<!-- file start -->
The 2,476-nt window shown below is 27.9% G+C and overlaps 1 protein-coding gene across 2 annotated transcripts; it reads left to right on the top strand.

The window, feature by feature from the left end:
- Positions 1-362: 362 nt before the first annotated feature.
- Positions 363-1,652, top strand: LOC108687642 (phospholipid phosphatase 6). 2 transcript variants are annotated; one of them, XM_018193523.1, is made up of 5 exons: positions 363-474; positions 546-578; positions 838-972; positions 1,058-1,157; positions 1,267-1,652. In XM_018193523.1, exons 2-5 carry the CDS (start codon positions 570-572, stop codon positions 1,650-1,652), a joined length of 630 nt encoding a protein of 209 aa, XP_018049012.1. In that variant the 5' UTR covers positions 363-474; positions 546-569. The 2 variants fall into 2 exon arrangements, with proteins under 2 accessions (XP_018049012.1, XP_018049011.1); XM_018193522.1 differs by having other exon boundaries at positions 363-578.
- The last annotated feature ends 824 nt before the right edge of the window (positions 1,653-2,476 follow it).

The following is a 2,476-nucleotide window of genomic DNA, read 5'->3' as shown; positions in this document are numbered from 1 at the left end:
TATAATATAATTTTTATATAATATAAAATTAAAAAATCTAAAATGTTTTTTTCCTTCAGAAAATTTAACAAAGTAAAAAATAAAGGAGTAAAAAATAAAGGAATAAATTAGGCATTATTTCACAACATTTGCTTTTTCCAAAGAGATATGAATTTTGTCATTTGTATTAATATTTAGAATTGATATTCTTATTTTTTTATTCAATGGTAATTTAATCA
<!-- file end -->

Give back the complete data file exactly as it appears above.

The 2,476-nt window shown below is 27.9% G+C and overlaps 1 protein-coding gene across 2 annotated transcripts; it reads left to right on the top strand.

The window, feature by feature from the left end:
- Positions 1-362: 362 nt before the first annotated feature.
- Positions 363-1,652, top strand: LOC108687642 (phospholipid phosphatase 6). 2 transcript variants are annotated; one of them, XM_018193523.1, is made up of 5 exons: positions 363-474; positions 546-578; positions 838-972; positions 1,058-1,157; positions 1,267-1,652. In XM_018193523.1, exons 2-5 carry the CDS (start codon positions 570-572, stop codon positions 1,650-1,652), a joined length of 630 nt encoding a protein of 209 aa, XP_018049012.1. In that variant the 5' UTR covers positions 363-474; positions 546-569. The 2 variants fall into 2 exon arrangements, with proteins under 2 accessions (XP_018049012.1, XP_018049011.1); XM_018193522.1 differs by having other exon boundaries at positions 363-578.
- The last annotated feature ends 824 nt before the right edge of the window (positions 1,653-2,476 follow it).

The following is a 2,476-nucleotide window of genomic DNA, read 5'->3' as shown; positions in this document are numbered from 1 at the left end:
TATAATATAATTTTTATATAATATAAAATTAAAAAATCTAAAATGTTTTTTTCCTTCAGAAAATTTAACAAAGTAAAAAATAAAGGAGTAAAAAATAAAGGAATAAATTAGGCATTATTTCACAACATTTGCTTTTTCCAAAGAGATATGAATTTTGTCATTTGTATTAATATTTAGAATTGATATTCTTATTTTTTTATTCAATGGTAATTTAATCA